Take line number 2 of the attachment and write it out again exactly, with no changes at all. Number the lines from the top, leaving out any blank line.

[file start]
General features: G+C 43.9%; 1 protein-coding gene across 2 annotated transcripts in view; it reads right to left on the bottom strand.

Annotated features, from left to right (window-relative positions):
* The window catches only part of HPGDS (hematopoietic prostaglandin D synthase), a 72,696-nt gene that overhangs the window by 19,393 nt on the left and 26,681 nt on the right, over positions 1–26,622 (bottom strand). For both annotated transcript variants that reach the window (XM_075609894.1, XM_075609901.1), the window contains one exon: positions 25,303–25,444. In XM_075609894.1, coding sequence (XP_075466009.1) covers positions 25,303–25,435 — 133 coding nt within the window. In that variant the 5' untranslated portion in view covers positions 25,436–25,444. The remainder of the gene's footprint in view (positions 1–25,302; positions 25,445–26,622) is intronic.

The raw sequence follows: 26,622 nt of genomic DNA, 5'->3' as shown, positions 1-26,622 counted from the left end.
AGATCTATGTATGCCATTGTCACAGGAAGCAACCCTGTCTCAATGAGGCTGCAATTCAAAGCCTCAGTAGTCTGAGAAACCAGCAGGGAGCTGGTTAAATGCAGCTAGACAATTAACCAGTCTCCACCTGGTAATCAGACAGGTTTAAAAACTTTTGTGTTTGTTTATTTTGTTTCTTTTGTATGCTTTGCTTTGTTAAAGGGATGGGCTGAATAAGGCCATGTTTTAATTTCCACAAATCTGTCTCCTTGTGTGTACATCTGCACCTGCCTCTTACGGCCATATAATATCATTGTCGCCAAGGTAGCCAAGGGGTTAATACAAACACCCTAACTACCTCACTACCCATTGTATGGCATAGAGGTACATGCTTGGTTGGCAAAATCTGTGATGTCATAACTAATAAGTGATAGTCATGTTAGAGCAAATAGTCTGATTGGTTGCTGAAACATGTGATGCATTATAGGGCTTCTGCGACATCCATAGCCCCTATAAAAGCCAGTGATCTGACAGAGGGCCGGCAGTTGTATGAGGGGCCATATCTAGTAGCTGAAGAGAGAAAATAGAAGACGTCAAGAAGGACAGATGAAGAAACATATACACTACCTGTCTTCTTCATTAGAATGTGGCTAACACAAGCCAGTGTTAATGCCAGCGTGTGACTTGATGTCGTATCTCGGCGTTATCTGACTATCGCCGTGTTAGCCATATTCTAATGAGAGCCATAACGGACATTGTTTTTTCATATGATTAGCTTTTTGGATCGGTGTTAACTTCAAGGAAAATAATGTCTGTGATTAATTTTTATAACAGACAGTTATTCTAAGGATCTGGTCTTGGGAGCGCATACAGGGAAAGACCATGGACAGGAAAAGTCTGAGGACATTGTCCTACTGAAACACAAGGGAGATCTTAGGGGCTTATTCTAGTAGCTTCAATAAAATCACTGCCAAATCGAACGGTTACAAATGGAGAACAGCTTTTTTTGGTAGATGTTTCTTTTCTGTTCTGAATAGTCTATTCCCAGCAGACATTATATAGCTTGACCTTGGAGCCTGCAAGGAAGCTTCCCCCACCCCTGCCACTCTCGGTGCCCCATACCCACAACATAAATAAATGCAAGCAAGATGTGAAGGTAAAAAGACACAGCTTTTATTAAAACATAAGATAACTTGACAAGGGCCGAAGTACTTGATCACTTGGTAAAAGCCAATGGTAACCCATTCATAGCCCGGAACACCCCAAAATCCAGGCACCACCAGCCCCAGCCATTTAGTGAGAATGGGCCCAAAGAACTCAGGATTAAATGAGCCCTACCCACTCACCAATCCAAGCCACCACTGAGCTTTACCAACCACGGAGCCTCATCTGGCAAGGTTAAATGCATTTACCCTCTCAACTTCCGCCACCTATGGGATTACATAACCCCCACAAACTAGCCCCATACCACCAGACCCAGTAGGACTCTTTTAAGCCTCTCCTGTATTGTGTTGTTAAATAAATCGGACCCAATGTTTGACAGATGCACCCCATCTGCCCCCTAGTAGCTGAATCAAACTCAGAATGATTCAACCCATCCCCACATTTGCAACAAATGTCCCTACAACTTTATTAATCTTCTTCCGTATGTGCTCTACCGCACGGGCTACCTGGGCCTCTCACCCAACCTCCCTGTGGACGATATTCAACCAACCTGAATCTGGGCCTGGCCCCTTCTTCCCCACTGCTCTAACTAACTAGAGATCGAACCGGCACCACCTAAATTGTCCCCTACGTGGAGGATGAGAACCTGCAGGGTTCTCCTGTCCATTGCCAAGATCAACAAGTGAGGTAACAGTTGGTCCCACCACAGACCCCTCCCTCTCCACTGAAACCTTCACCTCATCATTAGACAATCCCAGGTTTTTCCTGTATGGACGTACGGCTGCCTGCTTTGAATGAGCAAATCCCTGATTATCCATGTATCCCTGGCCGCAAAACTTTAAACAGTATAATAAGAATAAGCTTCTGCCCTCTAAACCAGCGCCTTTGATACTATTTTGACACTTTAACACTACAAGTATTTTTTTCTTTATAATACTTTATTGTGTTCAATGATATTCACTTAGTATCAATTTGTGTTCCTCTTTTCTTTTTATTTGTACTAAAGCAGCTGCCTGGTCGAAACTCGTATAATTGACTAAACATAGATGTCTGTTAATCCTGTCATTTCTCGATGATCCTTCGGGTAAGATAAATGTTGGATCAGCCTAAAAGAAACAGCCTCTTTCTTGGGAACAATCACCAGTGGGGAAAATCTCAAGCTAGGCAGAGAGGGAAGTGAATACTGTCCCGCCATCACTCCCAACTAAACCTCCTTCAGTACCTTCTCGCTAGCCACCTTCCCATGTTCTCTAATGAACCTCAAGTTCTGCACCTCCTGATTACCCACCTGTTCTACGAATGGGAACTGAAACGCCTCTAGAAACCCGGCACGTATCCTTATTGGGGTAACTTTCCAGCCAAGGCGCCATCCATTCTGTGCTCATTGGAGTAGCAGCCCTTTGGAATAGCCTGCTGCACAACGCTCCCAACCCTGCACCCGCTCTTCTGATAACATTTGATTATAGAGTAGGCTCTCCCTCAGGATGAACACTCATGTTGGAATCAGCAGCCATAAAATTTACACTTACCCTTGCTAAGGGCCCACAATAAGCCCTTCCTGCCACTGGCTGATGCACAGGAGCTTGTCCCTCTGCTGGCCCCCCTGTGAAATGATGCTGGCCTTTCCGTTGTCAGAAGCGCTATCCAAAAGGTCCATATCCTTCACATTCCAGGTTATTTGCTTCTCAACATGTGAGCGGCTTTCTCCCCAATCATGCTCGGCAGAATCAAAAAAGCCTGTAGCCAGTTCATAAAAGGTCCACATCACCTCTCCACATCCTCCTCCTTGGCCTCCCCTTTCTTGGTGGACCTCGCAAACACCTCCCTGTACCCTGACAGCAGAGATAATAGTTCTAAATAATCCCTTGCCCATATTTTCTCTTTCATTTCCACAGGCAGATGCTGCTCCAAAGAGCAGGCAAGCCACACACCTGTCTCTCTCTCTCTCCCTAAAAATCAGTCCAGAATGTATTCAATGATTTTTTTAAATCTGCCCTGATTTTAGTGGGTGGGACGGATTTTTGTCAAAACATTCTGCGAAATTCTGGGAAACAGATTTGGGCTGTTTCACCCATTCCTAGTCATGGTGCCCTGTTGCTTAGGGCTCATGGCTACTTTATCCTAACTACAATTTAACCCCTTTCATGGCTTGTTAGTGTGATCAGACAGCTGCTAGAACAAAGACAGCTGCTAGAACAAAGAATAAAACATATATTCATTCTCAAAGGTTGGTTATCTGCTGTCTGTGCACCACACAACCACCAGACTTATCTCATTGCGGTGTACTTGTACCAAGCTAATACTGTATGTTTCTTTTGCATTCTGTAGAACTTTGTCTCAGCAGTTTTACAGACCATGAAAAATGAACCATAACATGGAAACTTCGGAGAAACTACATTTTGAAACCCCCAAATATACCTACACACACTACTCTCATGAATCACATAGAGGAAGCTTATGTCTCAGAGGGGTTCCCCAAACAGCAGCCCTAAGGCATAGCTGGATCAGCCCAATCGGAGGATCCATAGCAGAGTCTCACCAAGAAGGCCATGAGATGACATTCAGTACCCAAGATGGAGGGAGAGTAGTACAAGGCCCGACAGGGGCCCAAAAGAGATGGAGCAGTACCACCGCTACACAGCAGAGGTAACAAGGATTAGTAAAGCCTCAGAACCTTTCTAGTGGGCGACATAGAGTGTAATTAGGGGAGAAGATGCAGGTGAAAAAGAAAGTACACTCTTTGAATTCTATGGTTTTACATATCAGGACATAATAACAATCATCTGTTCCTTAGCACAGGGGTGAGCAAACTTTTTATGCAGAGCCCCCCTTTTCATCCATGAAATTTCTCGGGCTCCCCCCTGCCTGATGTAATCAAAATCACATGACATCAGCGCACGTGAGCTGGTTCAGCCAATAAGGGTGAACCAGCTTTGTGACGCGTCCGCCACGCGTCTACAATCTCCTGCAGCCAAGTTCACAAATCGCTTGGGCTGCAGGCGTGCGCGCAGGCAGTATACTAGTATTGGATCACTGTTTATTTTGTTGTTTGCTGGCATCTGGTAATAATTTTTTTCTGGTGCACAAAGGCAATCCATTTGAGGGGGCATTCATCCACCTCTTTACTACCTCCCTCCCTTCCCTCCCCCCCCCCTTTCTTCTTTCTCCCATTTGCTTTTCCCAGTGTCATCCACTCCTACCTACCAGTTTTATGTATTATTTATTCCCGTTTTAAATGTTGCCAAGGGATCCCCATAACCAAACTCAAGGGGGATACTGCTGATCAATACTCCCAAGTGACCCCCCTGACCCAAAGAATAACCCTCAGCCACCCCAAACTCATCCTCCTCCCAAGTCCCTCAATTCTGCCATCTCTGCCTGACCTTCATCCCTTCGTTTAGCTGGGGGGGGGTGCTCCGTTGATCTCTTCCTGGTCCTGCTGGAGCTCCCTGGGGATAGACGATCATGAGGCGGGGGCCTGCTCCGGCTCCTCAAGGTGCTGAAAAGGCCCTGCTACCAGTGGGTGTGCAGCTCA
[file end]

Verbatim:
Annotated features, from left to right (window-relative positions):